Best Headphones for Classical Music in 2022 – Perfect Orchestral Sound

Updated on by Gavin Whitner | There may be affiliate links on this page.

Even the cheesiest tunes you hear are complex when you break them down to frequencies and arrangements. But very few audio recordings have the complexity of classical pieces, some of which involve a staggering number of acoustic instruments.

To get the transitions right and to be able to distinguish your favorite instruments from an entire orchestra, there are some very strict guidelines to follow when shopping for headphones. Here’s my take on what sets classical music headphones apart.

7 Best Headphones for Classical Music

According to me, these are the best classical music headphones for most people.

If comfort is your main concern then I definitely recommend the DT 990 Pro. These headphones have been around since 2004 but still hold their own against more expensive studio headphones when it comes to design and feel.

The build quality is not much to speak of, as everything is plastic except for the metal band that holds the cups. But the memory foam padding eases the pressure and makes the DT 990 Pro feel luxurious. Of course, the velour wrapping also helps give the headphones a plush feel.

The 250ohm impedance is quite standard but you might need a small amp to push the headphones, as you may need one to max out the volume on a phone or other portable listening device.

As far as sound quality goes, these mid-range headphones outperform most in their price range. The low end responsiveness is very good for classical music with lots of percussions. The mid and high frequencies get a premium treatment in terms of clarity, which is what I’m looking for in classical music headphones.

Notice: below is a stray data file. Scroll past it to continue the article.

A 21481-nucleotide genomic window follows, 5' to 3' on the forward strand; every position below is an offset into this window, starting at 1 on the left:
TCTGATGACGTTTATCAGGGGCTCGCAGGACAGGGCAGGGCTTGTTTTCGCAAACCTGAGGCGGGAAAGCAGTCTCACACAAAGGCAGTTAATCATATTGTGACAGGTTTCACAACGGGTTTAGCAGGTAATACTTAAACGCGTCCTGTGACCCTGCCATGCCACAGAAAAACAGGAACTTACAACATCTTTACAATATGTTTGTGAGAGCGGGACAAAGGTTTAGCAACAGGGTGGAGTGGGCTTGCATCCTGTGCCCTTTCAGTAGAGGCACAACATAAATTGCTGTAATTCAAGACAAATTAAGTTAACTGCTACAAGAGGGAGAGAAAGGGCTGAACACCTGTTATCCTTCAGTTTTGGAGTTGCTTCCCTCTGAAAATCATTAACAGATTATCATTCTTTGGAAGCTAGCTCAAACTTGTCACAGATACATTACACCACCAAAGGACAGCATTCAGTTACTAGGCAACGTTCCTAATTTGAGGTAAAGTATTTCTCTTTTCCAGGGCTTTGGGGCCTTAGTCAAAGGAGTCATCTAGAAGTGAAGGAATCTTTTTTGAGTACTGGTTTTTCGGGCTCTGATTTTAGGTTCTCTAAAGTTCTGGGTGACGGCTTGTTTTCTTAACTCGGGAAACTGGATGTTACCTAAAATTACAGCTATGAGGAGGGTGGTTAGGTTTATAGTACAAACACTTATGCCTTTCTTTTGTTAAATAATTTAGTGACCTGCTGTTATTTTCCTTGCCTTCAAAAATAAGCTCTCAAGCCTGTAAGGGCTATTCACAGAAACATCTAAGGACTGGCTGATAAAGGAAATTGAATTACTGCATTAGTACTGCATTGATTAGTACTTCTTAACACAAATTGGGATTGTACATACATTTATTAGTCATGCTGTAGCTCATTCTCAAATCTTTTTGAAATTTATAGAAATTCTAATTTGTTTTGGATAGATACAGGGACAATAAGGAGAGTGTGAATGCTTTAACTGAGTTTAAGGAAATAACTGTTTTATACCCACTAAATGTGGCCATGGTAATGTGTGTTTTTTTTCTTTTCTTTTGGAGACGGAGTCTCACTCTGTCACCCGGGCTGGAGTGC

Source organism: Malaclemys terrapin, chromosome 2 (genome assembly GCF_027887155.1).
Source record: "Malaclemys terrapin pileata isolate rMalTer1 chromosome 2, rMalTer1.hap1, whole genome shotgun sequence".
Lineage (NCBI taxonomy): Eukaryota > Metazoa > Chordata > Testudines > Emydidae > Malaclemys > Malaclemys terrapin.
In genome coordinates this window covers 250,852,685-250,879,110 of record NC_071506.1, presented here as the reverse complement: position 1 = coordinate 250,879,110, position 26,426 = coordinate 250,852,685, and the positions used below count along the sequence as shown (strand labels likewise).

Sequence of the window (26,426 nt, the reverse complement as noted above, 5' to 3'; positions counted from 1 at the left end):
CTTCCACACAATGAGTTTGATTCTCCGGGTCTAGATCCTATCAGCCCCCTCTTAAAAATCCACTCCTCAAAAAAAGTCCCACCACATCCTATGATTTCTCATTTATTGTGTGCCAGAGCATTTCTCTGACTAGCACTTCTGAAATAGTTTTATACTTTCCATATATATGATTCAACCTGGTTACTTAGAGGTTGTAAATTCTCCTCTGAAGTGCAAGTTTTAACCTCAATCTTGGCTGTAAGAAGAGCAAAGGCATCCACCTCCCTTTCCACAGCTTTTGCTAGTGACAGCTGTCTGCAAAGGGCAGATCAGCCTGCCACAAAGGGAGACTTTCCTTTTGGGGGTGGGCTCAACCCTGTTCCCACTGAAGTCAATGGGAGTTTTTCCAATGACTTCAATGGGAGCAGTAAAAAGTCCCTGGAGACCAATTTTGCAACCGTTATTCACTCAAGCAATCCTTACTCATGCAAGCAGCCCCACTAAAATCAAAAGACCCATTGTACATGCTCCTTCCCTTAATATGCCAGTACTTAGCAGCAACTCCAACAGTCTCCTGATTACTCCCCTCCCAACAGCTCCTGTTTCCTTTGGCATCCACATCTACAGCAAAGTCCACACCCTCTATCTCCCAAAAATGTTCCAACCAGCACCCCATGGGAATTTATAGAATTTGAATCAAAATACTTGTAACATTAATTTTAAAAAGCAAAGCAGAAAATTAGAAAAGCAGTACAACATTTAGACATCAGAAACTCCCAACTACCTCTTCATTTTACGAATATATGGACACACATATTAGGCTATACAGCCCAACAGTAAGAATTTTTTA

The 5 to 35,000Hz frequency response far exceeds the human hearing range of 20 to 20K, and the open-back design of the headphones allow you to experience the music in a more natural way.

  • Wide frequency range
  • Very comfortable
  • Affordable
  • Promote a natural sound
  • Average durability
  • Non-detachable cable

These studio headphones feature an open-back design that’s both comfortable and free from unnatural reverbs. Speaking of the tonal profile, the HD 599 doesn’t focus too much on the low frequencies. Instead, Sennheiser opted to develop a pair of headphones which shines in the midrange.

With the mid and treble frequencies being the focal points of tonal clarity, classical pieces sound fuller as each instrument is clearly distinguishable. The frequency response of 12 to 38,500Hz is spot-on, and the low 50 ohm impedance means you don't need an external amp to drive these headphones properly.

In terms of comfort, Sennheiser spared no expenses. I’m a fan of velour ear cushions especially for when I have to wear some headphones for many hours. The headband has proper padding that reduces the amount of head pressure.

The open-back design serves to both improve the comfort and the tonal profile of the headphones as it makes the music sound more natural as opposed to in your head. Still, the design of the ear cups still directs the music in your ears in a way that creates an in-room effect.

  • Comes with two cables
  • Comfortable fit
  • Good value for money
  • Clear mids and treble
  • No sound isolation due to the open-back design

These headphones feature a semi-open design that has pretty good noise isolation. It has a long cable that’s easy to replace for something of higher quality or something that simply gives you more freedom of movement.